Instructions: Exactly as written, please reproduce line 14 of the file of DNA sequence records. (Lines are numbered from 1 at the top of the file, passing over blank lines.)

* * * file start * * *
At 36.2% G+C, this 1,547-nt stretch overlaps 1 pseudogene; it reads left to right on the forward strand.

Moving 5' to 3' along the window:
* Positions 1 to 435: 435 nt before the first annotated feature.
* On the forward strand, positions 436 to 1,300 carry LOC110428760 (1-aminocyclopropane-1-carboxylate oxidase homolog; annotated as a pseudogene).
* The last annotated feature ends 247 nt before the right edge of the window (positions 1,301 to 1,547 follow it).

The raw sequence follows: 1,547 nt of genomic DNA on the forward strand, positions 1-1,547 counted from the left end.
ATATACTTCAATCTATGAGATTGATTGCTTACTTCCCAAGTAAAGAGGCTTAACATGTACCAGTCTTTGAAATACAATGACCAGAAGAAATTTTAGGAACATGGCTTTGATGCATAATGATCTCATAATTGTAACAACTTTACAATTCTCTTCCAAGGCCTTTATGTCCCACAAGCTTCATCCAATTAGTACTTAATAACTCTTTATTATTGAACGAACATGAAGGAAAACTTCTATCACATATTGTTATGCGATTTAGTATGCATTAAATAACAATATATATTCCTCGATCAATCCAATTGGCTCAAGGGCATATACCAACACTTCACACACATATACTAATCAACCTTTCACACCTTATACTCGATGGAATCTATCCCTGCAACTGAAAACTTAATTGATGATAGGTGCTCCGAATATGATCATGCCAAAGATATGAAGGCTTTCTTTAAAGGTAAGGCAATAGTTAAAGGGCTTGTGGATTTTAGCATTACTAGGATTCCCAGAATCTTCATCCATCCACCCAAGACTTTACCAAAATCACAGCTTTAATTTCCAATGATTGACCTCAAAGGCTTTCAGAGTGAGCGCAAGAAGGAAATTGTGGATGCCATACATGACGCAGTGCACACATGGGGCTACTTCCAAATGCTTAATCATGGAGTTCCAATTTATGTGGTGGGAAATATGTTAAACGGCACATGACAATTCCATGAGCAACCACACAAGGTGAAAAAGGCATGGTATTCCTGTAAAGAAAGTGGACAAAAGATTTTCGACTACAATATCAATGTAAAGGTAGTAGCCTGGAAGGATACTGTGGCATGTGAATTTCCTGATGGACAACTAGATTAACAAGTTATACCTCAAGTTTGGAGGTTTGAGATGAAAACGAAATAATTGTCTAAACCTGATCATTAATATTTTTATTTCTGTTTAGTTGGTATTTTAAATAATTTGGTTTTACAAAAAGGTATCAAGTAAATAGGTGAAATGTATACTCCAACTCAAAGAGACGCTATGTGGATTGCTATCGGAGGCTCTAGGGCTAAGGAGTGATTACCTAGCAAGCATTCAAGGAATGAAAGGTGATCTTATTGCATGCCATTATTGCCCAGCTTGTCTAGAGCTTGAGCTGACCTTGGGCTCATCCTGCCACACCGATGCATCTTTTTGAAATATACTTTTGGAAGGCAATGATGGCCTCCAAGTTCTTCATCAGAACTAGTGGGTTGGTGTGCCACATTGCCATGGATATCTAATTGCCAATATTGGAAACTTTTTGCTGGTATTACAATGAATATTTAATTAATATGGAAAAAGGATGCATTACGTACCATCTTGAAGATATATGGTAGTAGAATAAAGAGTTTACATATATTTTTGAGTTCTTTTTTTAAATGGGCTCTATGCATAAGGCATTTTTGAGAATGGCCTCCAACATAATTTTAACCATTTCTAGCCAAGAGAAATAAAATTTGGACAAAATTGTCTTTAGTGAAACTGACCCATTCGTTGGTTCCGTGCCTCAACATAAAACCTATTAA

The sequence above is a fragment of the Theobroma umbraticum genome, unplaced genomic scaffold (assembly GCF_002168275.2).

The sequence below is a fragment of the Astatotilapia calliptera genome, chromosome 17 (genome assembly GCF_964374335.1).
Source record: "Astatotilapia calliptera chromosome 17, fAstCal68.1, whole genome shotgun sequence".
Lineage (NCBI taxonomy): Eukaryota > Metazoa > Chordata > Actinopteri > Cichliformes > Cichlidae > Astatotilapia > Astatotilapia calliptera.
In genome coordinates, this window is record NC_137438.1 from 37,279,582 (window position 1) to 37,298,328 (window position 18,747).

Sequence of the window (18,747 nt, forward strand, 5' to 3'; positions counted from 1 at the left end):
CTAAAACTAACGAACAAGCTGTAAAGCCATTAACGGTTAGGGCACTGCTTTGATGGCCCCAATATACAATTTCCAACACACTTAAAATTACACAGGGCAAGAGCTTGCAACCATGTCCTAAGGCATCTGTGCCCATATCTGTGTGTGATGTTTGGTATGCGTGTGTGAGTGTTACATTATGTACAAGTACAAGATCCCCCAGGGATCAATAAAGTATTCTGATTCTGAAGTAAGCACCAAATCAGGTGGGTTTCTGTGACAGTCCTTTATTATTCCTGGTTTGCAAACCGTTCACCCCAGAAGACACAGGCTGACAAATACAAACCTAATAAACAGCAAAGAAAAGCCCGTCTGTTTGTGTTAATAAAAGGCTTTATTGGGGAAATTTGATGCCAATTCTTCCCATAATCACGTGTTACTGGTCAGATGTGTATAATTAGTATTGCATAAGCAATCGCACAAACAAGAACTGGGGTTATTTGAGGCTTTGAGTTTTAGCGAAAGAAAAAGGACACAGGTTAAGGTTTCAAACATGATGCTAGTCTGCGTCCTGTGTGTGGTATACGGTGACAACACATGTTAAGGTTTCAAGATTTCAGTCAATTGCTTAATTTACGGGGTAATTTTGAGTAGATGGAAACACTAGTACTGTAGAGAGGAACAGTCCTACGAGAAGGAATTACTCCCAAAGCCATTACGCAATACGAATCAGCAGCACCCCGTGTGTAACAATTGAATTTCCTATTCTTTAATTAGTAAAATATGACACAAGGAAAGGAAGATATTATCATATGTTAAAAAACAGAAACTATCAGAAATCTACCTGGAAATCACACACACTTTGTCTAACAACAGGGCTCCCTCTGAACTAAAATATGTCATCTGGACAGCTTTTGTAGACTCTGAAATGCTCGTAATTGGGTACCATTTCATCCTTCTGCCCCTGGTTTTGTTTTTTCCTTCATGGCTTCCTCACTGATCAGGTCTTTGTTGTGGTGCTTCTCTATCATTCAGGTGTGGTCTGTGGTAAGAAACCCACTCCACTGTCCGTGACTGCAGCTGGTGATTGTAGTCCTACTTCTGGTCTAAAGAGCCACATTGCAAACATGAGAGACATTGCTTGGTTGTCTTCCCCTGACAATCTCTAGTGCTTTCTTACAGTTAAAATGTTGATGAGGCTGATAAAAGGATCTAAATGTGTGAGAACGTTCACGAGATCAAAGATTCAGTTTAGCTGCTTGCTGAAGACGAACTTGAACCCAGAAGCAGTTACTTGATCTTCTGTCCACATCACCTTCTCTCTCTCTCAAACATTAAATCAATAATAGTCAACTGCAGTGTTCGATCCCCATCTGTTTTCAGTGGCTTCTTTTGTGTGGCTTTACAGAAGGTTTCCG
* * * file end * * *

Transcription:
CTAAAACTAACGAACAAGCTGTAAAGCCATTAACGGTTAGGGCACTGCTTTGATGGCCCCAATATACAATTTCCAACACACTTAAAATTACACAGGGCAAGAGCTTGCAACCATGTCCTAAGGCATCTGTGCCCATATCTGTGTGTGATGTTTGGTATGCGTGTGTGAGTGTTACATTATGTACAAGTACAAGATCCCCCAGGGATCAATAAAGTATTCTGATTCTGAAGTAAGCACCAAATCAGGTGGGTTTCTGTGACAGTCCTTTATTATTCCTGGTTTGCAAACCGTTCACCCCAGAAGACACAGGCTGACAAATACAAACCTAATAAACAGCAAAGAAAAGCCCGTCTGTTTGTGTTAATAAAAGGCTTTATTGGGGAAATTTGATGCCAATTCTTCCCATAATCACGTGTTACTGGTCAGATGTGTATAATTAGTATTGCATAAGCAATCGCACAAACAAGAACTGGGGTTATTTGAGGCTTTGAGTTTTAGCGAAAGAAAAAGGACACAGGTTAAGGTTTCAAACATGATGCTAGTCTGCGTCCTGTGTGTGGTATACGGTGACAACACATGTTAAGGTTTCAAGATTTCAGTCAATTGCTTAATTTACGGGGTAATTTTGAGTAGATGGAAACACTAGTACTGTAGAGAGGAACAGTCCTACGAGAAGGAATTACTCCCAAAGCCATTACGCAATACGAATCAGCAGCACCCCGTGTGTAACAATTGAATTTCCTATTCTTTAATTAGTAAAATATGACACAAGGAAAGGAAGATATTATCATATGTTAAAAAACAGAAACTATCAGAAATCTACCTGGAAATCACACACACTTTGTCTAACAACAGGGCTCCCTCTGAACTAAAATATGTCATCTGGACAGCTTTTGTAGACTCTGAAATGCTCGTAATTGGGTACCATTTCATCCTTCTGCCCCTGGTTTTGTTTTTTCCTTCATGGCTTCCTCACTGATCAGGTCTTTGTTGTGGTGCTTCTCTATCATTCAGGTGTGGTCTGTGGTAAGAAACCCACTCCACTGTCCGTGACTGCAGCTGGTGATTGTAGTCCTACTTCTGGTCTAAAGAGCCACATTGCAAACATGAGAGACATTGCTTGGTTGTCTTCCCCTGACAATCTCTAGTGCTTTCTTACAGTTAAAATGTTGATGAGGCTGATAAAAGGATCTAAATGTGTGAGAACGTTCACGAGATCAAAGATTCAGTTTAGCTGCTTGCTGAAGACGAACTTGAACCCAGAAGCAGTTACTTGATCTTCTGTCCACATCACCTTCTCTCTCTCTCAAACATTAAATCAATAATAGTCAACTGCAGTGTTCGATCCCCATCTGTTTTCAGTGGCTTCTTTTGTGTGGCTTTACAGAAGGTTTCCG